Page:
Judicial system faces test of time

Published 12:00 am Tuesday, April 17, 2007

The judicial system was put into place by the founders of the country to ensure the freedoms of citizens of the United States and to safeguard liberties. As one of the key issues leading to the Declaration of Independence and one of the three estates founded to establish checks and balances within the government to dissuade tyranny, it is a cornerstone of protecting an individual&8217;s rights.

From beginning to end the criminal judicial process, while trying to remain as expedient as possible, looks to ensure that those finding themselves in the system are treated as fairly as possible. Though justice is never a cut and dry issue and a rare few cases may proceed through the process involving someone wrongly accused, attorneys on both sides of the aisle agree that for the most part the system works barring minor adjustments.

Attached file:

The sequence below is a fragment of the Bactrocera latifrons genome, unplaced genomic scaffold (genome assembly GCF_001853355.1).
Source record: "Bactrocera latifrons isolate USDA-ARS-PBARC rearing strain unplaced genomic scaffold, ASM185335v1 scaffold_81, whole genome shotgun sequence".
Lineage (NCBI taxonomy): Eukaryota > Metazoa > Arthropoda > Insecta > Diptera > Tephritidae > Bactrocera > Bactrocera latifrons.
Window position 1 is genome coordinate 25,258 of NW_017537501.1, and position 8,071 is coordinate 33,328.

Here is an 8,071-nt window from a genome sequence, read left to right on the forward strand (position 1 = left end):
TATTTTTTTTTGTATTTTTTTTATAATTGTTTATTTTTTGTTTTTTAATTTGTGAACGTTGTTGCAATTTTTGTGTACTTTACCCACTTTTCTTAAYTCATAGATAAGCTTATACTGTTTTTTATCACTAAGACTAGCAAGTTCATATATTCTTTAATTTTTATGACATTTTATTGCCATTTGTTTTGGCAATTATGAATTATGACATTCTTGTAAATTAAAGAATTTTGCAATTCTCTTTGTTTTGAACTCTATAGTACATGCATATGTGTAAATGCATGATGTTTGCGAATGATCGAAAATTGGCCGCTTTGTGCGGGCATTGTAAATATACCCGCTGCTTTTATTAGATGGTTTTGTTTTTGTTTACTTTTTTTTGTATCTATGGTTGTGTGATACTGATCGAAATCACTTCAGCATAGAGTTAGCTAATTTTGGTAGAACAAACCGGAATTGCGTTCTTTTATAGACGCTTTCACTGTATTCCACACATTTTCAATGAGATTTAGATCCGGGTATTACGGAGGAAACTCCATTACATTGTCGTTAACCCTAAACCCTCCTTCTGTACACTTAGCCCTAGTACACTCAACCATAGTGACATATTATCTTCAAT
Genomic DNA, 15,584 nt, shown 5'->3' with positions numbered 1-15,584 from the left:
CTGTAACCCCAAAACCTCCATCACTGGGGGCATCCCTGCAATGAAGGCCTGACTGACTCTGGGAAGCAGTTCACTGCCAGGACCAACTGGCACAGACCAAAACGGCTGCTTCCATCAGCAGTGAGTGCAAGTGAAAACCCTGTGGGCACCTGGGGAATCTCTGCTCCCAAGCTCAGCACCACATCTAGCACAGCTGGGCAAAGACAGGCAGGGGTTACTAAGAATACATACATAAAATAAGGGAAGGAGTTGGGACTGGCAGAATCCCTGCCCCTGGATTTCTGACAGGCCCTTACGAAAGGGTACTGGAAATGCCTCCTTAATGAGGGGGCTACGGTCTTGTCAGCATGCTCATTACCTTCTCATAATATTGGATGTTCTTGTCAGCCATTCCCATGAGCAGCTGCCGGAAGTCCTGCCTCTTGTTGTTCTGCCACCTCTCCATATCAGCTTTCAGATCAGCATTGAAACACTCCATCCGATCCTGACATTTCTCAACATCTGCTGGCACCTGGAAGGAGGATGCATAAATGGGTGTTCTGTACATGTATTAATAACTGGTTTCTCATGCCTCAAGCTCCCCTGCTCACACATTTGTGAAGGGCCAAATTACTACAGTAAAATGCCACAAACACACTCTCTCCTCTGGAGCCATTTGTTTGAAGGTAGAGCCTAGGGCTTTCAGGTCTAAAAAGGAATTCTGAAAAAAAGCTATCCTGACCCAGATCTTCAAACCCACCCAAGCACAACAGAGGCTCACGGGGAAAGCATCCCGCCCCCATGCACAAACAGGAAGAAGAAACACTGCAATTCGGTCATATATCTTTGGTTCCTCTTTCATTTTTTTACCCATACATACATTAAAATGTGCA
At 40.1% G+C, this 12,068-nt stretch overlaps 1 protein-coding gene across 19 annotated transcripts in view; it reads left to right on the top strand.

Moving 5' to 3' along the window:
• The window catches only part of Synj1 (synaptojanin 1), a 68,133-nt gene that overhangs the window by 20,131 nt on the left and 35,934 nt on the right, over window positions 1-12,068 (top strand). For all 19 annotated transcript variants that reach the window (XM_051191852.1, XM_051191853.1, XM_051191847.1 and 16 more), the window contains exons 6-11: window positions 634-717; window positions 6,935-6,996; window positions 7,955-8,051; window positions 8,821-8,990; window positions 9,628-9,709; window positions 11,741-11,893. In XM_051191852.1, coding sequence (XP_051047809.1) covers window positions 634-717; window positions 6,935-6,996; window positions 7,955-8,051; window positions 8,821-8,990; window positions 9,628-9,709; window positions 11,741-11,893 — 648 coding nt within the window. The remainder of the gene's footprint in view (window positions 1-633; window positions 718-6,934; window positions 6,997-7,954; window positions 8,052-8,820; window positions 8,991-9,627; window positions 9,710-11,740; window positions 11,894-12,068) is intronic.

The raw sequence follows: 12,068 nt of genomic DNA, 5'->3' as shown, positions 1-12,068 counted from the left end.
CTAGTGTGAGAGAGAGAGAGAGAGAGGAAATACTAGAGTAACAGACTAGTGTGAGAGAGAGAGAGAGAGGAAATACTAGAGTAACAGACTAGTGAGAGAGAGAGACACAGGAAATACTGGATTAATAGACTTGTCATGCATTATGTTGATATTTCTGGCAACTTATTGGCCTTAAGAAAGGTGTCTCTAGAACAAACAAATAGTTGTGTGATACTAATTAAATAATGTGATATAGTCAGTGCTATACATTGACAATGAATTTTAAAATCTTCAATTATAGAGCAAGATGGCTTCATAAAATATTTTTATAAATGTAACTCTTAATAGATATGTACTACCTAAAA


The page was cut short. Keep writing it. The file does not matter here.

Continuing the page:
Griggers said the system is set up to play into the hands of those accused of a crime in order to ensure they are not sent to jail for something they may not have done. He said since the system plays into the favor of a defendant it can be frustrating at times for a prosecuting attorney, but he said these safeguards for a defendant make the system one of the fairest one can find.

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Coplin said while there may have been subtle changes in the system through the years since its inception, it still remains largely the same. He said one of the biggest issues the system faces is its garantee to a right to a speedy trial.

Griggers said if a defendant would plead during the process or prosecutors could get more court days the process might become quicker, but he said it is hard to move the number of individuals through the system with the limited time.